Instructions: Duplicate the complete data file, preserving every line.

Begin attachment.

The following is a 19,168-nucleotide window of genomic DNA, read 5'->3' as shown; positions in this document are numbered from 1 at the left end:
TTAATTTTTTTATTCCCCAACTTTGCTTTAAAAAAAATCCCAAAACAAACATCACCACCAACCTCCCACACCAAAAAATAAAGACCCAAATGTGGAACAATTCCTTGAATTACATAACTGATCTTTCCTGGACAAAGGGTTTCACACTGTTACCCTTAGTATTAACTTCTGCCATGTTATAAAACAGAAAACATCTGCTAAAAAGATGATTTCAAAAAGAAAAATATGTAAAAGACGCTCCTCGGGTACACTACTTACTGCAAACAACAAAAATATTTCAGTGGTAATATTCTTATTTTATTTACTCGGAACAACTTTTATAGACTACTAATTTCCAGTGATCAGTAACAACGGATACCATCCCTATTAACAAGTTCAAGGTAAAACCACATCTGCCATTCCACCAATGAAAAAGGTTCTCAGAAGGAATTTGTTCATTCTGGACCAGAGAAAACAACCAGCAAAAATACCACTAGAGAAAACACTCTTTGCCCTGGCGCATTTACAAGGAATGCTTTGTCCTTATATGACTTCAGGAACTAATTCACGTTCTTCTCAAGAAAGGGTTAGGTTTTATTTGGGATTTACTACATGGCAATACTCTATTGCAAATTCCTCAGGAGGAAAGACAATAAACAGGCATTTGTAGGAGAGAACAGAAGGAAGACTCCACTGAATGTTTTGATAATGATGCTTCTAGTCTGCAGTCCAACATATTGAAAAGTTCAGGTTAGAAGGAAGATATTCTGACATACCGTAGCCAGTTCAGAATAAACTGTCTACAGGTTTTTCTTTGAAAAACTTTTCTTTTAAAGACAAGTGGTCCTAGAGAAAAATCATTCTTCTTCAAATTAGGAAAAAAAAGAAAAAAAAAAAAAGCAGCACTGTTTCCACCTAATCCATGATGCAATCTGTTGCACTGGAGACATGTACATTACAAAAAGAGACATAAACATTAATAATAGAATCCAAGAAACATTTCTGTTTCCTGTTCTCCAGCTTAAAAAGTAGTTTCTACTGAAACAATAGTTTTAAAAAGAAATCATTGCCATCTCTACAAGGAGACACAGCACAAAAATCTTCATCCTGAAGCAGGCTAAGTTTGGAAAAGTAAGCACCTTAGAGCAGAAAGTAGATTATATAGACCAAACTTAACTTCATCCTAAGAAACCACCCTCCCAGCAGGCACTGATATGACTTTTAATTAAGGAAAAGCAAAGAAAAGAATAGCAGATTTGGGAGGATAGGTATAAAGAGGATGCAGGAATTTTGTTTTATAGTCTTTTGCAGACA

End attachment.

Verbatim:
The following is a 19,168-nucleotide window of genomic DNA, read 5'->3' as shown; positions in this document are numbered from 1 at the left end:
TTAATTTTTTTATTCCCCAACTTTGCTTTAAAAAAAATCCCAAAACAAACATCACCACCAACCTCCCACACCAAAAAATAAAGACCCAAATGTGGAACAATTCCTTGAATTACATAACTGATCTTTCCTGGACAAAGGGTTTCACACTGTTACCCTTAGTATTAACTTCTGCCATGTTATAAAACAGAAAACATCTGCTAAAAAGATGATTTCAAAAAGAAAAATATGTAAAAGACGCTCCTCGGGTACACTACTTACTGCAAACAACAAAAATATTTCAGTGGTAATATTCTTATTTTATTTACTCGGAACAACTTTTATAGACTACTAATTTCCAGTGATCAGTAACAACGGATACCATCCCTATTAACAAGTTCAAGGTAAAACCACATCTGCCATTCCACCAATGAAAAAGGTTCTCAGAAGGAATTTGTTCATTCTGGACCAGAGAAAACAACCAGCAAAAATACCACTAGAGAAAACACTCTTTGCCCTGGCGCATTTACAAGGAATGCTTTGTCCTTATATGACTTCAGGAACTAATTCACGTTCTTCTCAAGAAAGGGTTAGGTTTTATTTGGGATTTACTACATGGCAATACTCTATTGCAAATTCCTCAGGAGGAAAGACAATAAACAGGCATTTGTAGGAGAGAACAGAAGGAAGACTCCACTGAATGTTTTGATAATGATGCTTCTAGTCTGCAGTCCAACATATTGAAAAGTTCAGGTTAGAAGGAAGATATTCTGACATACCGTAGCCAGTTCAGAATAAACTGTCTACAGGTTTTTCTTTGAAAAACTTTTCTTTTAAAGACAAGTGGTCCTAGAGAAAAATCATTCTTCTTCAAATTAGGAAAAAAAAGAAAAAAAAAAAAAGCAGCACTGTTTCCACCTAATCCATGATGCAATCTGTTGCACTGGAGACATGTACATTACAAAAAGAGACATAAACATTAATAATAGAATCCAAGAAACATTTCTGTTTCCTGTTCTCCAGCTTAAAAAGTAGTTTCTACTGAAACAATAGTTTTAAAAAGAAATCATTGCCATCTCTACAAGGAGACACAGCACAAAAATCTTCATCCTGAAGCAGGCTAAGTTTGGAAAAGTAAGCACCTTAGAGCAGAAAGTAGATTATATAGACCAAACTTAACTTCATCCTAAGAAACCACCCTCCCAGCAGGCACTGATATGACTTTTAATTAAGGAAAAGCAAAGAAAAGAATAGCAGATTTGGGAGGATAGGTATAAAGAGGATGCAGGAATTTTGTTTTATAGTCTTTTGCAGACA